Chaffee’s February Artist of the Month
“Art is a response to life,” Mary Crowley said the first time I met her several years ago.
A former art teacher for over 30 years, she believes art is our true first language, beginning with the attempts we make when we’re very young – the stick figure people with dot eyes and four lines for limbs.
“They do this everywhere in the world,” she says. “It’s a language, and if it were encouraged, the language of drawing and painting would be a language that everybody would have.”
Sometimes it’s a dragonfly at the lake, sometimes the headlines in the newspapers that inspire her, either way, “I need to do something in response to this,” she said. “Art is a response to life.”
She’s our Artist of the Month for February, and she said, “The Chaffee has been an important part of my life for a very long time. When we moved to Rutland in the 70s I walked in the Chaffee and thought, I love this place.”
She served on the board for a time and became a juried artist member. Her exhibits at the Chaffee have included a solo show in the early 80s with watercolors, an exhibit of collage prints she had done at a workshop in Santa Fe, and a collective show with the artist group she paints with – EMMA (East Mountain Mentoring Artists). For that, she filled a room with 30 giant glossy photographs of people in the local community making a positive difference.
She was part creator of the heARTs project – a city-wide art project which displayed local art on giant, standing hearts highlighting people, places and businesses here in Rutland.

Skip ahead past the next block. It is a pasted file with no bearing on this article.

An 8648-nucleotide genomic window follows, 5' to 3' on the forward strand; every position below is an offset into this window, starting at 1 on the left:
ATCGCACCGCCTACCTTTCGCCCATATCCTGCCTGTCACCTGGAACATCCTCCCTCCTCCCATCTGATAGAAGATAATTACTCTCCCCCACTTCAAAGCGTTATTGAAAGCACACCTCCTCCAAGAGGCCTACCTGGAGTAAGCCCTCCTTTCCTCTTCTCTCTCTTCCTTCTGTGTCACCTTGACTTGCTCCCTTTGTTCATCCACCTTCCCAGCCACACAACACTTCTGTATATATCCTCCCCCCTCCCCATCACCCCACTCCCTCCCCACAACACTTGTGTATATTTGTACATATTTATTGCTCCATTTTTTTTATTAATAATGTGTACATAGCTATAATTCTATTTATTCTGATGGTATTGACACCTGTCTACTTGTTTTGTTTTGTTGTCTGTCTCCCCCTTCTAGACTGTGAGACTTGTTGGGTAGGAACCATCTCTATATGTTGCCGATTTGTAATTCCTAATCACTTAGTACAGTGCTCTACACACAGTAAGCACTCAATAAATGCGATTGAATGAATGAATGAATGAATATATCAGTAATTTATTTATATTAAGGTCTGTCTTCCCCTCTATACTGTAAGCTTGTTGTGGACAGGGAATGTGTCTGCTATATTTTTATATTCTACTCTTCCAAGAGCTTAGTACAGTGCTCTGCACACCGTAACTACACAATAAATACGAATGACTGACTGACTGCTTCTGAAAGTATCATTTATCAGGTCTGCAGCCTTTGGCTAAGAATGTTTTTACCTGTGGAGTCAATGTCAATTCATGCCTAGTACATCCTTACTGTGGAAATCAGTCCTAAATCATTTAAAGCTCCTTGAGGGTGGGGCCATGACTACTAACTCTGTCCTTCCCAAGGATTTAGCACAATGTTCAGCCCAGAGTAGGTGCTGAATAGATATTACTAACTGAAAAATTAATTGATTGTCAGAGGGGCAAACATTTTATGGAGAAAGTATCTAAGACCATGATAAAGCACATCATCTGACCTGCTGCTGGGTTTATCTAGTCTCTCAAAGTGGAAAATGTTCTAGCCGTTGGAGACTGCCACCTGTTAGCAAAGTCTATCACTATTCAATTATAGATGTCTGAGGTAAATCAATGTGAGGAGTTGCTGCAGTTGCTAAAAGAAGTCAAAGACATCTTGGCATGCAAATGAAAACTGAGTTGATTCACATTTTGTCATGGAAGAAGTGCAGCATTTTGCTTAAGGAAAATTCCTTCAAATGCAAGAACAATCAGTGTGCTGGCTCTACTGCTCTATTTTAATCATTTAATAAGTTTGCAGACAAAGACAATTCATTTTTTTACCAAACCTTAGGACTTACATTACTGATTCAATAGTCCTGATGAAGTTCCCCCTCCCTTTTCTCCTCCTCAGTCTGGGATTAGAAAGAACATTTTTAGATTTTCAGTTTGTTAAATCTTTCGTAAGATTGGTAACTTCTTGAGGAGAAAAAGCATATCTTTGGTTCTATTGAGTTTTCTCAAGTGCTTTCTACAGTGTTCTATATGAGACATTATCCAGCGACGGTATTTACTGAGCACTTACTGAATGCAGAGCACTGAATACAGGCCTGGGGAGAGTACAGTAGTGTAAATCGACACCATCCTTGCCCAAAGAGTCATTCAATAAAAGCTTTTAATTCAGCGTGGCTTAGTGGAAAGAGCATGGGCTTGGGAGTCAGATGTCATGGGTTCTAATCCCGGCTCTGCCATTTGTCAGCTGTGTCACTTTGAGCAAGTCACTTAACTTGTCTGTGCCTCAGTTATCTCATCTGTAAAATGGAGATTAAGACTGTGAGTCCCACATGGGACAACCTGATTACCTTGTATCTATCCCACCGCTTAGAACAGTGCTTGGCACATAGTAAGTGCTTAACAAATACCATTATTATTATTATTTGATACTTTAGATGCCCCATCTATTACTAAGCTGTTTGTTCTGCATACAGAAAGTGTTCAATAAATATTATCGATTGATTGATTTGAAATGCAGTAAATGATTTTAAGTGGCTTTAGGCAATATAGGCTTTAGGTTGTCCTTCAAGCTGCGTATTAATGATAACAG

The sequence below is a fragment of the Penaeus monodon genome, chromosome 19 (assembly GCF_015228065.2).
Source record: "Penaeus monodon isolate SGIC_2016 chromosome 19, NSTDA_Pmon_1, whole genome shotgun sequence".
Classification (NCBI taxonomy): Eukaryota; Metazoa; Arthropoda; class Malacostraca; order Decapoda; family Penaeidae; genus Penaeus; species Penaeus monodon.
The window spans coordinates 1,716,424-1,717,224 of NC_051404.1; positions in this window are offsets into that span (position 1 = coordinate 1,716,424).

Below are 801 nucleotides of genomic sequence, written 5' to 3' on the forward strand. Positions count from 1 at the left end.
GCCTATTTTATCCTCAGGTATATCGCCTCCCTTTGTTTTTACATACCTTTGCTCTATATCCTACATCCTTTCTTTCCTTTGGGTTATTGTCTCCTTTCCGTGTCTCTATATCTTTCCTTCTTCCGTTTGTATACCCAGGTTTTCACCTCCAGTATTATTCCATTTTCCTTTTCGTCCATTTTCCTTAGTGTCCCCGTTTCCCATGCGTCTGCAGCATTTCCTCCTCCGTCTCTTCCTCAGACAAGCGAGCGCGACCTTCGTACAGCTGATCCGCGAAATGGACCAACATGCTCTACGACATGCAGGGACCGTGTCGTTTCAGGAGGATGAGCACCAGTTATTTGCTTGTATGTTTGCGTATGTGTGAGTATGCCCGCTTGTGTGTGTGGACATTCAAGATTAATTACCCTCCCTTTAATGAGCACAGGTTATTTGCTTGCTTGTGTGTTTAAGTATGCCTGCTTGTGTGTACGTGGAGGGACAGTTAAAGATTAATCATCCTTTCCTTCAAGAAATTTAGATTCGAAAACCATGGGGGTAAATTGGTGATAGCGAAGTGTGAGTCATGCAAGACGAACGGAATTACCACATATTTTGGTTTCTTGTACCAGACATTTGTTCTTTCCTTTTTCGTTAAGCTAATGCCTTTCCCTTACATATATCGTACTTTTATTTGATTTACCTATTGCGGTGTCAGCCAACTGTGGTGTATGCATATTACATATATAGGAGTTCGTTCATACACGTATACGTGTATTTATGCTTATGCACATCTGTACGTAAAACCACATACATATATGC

Crowley also hosts a PEG-TV show focusing on all things Arts, and she’s the author of two charming children’s books, which she says might not have been written if not for a class she took.
“Sometimes to get started you have to take a class,” she said.
“I took a children’s book illustration course in Castleton, and that’s how I got started,” she said. “If I hadn’t had those classes I don’t think I would have written them. To not have any feedback, you’re not sure whether you’re on the right track or not. It (gave me) encouragement to keep going.”
Her book “I Love to Visit My Grammy” is for sale at the Chaffee.
“Most artists have a medium and subject they stick with so you can recognize their work,” she said. “I don’t think that’s true of me, but a friend said to me, ‘I can recognize your style, I don’t care what you do.’ So maybe I have a recognizable style.”
She did a piece after a tragic shooting at an elementary school, incorporating photos of victims into a collage-like painting set in a classroom. It was influenced in part by Picasso’s “Guernica” – the famous painting depicting a town desiccated by a bomb, faces in agony, arms raised skyward.
“A work of art is the artists response to something that touched her soul,” she said. “I put together these photos and I got out my feelings.”
An artist’s response to life.